Visit the Conservation Chat Website to hear Paul and Nancy’s journey through 40 years of farming in southwest Iowa, and their advice for first-time no-tillers and first-time cover croppers.  You can find many more episodes of the Conservation Chat podcast, including interviews with Dr. John Lawrence, Dr. Rick Cruse, and more.

Julie Whitson

Cover Crops Add Value through Soil Protection

The interest in cover crops among farmers and landowners continues to increase each year due to the water quality and soil health benefits cover crops provide. Cover crops are an important tool in the Iowa Nutrient Reduction Strategy for their ability to reduce nitrate leaching and phosphorus loss through erosion.  To increase cover crop adoption and reach the conservative NRS goal of cover crops on 20% of row crops acres (about four million acres), the economic value of retaining soil and soil nutrients also needs to be considered.Cover_Crops_economics_4pp_Page_1

A recent study conducted by the Iowa Cover Crop Working Group explored the economic benefit of cover crops in retaining soil, soil nutrients and overall land value to the landowner.  The study used RUSLE2 to generate soil loss estimates for 20 Iowa counties with and without cover crops.  The results were then combined with cost of soil erosion to the landowner and nutrient value estimates.

Adding together the average value of soil loss due to erosion ($0.49) and the lost nutrient value ($5.57), the estimate per ton of soil is $6.06. For each ton of soil that is kept in place through conservation practices such as cover crops, $6.06 can be credited to that practice and help offset the cost of implementation.

The study was funded by the Iowa Department of Agriculture and Land Stewardship- State Soil Conservation Committee and the Leopold Center for Sustainable Agriculture in partnership with the Iowa Learning Farms, Iowa State University, and Practical Farmers of Iowa.

The full publication is now available online here. Be sure to check out the wide variety of conservation and cover crop resources on our website, including print materials and videos.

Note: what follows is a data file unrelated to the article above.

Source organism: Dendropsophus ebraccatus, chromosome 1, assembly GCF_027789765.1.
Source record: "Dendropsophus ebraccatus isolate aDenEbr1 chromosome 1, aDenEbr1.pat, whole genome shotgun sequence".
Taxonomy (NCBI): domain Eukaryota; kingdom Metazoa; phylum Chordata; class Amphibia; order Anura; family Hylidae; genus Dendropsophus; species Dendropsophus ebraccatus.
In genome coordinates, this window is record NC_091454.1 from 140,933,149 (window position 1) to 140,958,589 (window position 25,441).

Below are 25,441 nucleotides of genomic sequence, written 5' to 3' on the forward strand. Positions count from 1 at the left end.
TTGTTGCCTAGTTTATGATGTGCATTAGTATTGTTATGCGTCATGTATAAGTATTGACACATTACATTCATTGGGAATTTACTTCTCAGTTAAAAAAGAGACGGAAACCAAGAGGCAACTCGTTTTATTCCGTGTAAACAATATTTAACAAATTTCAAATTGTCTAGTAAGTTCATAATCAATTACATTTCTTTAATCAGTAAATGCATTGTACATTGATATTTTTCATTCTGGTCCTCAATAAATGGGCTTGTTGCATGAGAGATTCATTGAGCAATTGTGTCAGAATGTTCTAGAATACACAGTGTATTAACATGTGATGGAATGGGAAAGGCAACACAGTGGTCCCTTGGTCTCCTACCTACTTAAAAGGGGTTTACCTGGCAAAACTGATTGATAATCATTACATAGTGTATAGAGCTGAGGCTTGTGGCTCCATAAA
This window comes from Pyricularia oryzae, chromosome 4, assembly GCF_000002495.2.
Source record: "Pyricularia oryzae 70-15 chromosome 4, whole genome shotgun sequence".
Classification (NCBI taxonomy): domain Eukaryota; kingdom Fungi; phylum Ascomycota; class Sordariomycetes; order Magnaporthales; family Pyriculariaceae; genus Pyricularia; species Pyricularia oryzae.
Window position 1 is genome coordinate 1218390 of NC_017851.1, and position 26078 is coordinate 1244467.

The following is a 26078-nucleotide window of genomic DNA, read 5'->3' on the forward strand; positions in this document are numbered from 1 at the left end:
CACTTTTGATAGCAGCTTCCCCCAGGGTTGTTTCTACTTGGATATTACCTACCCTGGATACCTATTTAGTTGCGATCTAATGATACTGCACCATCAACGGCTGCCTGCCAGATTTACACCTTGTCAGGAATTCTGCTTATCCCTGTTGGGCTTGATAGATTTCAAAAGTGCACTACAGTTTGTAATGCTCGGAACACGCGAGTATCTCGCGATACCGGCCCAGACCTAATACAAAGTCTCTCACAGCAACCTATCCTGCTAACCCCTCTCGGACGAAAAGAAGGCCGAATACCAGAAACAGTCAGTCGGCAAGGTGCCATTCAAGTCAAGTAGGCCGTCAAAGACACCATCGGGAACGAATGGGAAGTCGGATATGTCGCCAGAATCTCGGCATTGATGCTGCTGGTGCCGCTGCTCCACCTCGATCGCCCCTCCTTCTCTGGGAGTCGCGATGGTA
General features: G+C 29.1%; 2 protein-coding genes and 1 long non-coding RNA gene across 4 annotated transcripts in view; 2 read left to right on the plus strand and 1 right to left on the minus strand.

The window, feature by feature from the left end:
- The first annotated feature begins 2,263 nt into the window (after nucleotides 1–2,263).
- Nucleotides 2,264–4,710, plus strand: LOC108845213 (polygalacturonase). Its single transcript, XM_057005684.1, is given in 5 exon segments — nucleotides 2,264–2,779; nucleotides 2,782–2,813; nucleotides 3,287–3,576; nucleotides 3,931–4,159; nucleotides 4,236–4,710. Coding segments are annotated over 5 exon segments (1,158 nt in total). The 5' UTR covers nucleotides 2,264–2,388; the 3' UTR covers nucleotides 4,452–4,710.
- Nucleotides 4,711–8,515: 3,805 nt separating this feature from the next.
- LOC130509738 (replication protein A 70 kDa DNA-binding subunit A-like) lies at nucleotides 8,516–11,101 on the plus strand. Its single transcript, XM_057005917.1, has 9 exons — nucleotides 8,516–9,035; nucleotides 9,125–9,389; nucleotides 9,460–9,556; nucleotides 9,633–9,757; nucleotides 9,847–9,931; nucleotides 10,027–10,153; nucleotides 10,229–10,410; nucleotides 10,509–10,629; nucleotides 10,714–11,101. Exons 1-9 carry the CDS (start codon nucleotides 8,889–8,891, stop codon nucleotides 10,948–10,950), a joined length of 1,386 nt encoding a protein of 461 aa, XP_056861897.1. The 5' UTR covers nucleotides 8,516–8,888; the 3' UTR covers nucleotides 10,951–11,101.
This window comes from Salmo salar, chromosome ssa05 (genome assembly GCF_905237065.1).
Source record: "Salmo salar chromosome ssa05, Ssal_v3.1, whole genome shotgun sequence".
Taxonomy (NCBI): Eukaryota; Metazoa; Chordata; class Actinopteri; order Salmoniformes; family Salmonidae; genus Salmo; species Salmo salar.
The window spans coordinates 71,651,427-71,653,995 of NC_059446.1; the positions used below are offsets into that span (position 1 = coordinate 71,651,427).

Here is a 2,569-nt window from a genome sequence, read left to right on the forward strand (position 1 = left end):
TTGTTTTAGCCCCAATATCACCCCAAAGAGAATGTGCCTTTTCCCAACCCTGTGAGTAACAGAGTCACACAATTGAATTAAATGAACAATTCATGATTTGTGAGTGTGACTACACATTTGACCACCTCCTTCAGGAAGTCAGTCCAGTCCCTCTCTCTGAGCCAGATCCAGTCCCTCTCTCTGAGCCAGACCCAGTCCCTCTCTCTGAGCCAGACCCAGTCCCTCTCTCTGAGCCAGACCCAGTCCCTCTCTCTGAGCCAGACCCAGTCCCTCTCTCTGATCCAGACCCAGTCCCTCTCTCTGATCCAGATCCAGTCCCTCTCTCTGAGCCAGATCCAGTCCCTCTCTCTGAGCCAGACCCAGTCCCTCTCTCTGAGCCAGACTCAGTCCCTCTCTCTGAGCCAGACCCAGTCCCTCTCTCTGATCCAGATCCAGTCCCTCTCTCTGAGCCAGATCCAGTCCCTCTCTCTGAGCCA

Liz Juchems

New! Iowa Cover Crop Research and Demonstration Directory Now Online

Cover crops are an important tool in the Iowa Nutrient Reduction Strategy that can help meet the goals of reduced nutrient loss from the state.  From the ability to protect the soil from erosion when the fields are typically brown to cycling nutrients and improving soil, cover crops can provide many benefits.


Cover crop mixture demonstration site in Madison County fall 2015. Photo credit: Anna MacDonald

However, there are still many questions that come into the Iowa Learning Farms about cover crops.  Most asked questions include: what kinds of plants can be used, when and how to seed and when and how to terminate. With help from fellow Iowa State University, Practical Farmers of Iowa, USDA-ARS-National Laboratory for Agriculture and the Environment researchers, ILF strives to help farmers, and other interested people, find the answers to these questions and more through ongoing cover crop research and demonstration projects.

Now available on the ILF webpage is a directory of 60+ cover crop projects led by ISU and colleagues.  This sortable file contains brief descriptions of the projects, as well as contact information to learn more about each one.   Also available, is a list of cover crop research and demonstration projects in Iowa compiled by Clean Water Iowa through the Iowa Department of Agriculture and Natural Resources.

Liz Juchems

Crop Insurance Considerations for Prevented Planting

IMG_2431For some areas of Iowa, frequent rains this spring/summer created prevented plant acres that are a great opportunity to seed cover crops.  If you were unable to get your corn planted by May 31 or soybeans by June 15, you may be eligible for prevented planting payments.  Contact your local FSA office and crop insurance agent before making decisions about prevented planting acres to determine your payment eligibility.

What choices do producers have if they are prevented from planting by the final planting date?

  • Plant the insured crop during the late planting period, if applicable. The late planting period is generally 25 days after the final planting date but varies by crop and area, as specified in the policy. For most crops, the timely planted production guarantee is reduced 1 percent per day for each day planting is delayed after the final planting date.
  • Plant the insured crop after the late planting period, in which case the insurance guarantee will be the same as the insurance guarantee provided for prevented planting coverage.
  • Plant a cover crop and receive a full prevented planting payment (but do not hay or graze this cover crop before November 1 and do not harvest it at any time).
  • Plant a cover crop after the late planting period and hay or graze it before November 1 and receive 35 percent of the prevented planting payment for your first crop.
  • Plant a second crop after the late planting period or hay/graze a cover crop after the end of the late planting period but before November 1 and receive a prevented planting payment equal to 35 percent of the prevented planting guarantee.
  • Leave the acreage idle (black dirt) and receive a full prevented planting payment. Conservation improvements are allowed.

For more information on Prevented Planting, check out the 2015 USDA Risk Management Agency Fact Sheet for Iowa, Minnesota, and Wisconsin.

Liz Juchems